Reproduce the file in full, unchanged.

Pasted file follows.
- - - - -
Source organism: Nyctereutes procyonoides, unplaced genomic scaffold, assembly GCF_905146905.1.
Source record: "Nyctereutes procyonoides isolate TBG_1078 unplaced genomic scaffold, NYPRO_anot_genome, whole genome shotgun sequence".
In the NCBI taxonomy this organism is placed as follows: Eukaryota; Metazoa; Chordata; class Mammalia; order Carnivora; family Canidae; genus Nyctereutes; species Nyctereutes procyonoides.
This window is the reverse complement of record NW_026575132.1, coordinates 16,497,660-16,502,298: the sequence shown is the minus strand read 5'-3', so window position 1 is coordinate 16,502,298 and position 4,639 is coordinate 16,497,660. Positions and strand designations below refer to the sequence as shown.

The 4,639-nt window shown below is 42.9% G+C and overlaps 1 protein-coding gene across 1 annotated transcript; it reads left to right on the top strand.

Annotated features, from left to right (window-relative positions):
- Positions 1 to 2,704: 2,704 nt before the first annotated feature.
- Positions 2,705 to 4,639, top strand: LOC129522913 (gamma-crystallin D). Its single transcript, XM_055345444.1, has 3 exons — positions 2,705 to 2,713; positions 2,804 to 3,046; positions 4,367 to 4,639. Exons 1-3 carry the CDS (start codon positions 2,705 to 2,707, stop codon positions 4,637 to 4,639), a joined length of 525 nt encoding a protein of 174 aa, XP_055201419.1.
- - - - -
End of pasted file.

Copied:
Source organism: Nyctereutes procyonoides, unplaced genomic scaffold, assembly GCF_905146905.1.
Source record: "Nyctereutes procyonoides isolate TBG_1078 unplaced genomic scaffold, NYPRO_anot_genome, whole genome shotgun sequence".
In the NCBI taxonomy this organism is placed as follows: Eukaryota; Metazoa; Chordata; class Mammalia; order Carnivora; family Canidae; genus Nyctereutes; species Nyctereutes procyonoides.
This window is the reverse complement of record NW_026575132.1, coordinates 16,497,660-16,502,298: the sequence shown is the minus strand read 5'-3', so window position 1 is coordinate 16,502,298 and position 4,639 is coordinate 16,497,660. Positions and strand designations below refer to the sequence as shown.

The 4,639-nt window shown below is 42.9% G+C and overlaps 1 protein-coding gene across 1 annotated transcript; it reads left to right on the top strand.

Annotated features, from left to right (window-relative positions):
- Positions 1 to 2,704: 2,704 nt before the first annotated feature.
- Positions 2,705 to 4,639, top strand: LOC129522913 (gamma-crystallin D). Its single transcript, XM_055345444.1, has 3 exons — positions 2,705 to 2,713; positions 2,804 to 3,046; positions 4,367 to 4,639. Exons 1-3 carry the CDS (start codon positions 2,705 to 2,707, stop codon positions 4,637 to 4,639), a joined length of 525 nt encoding a protein of 174 aa, XP_055201419.1.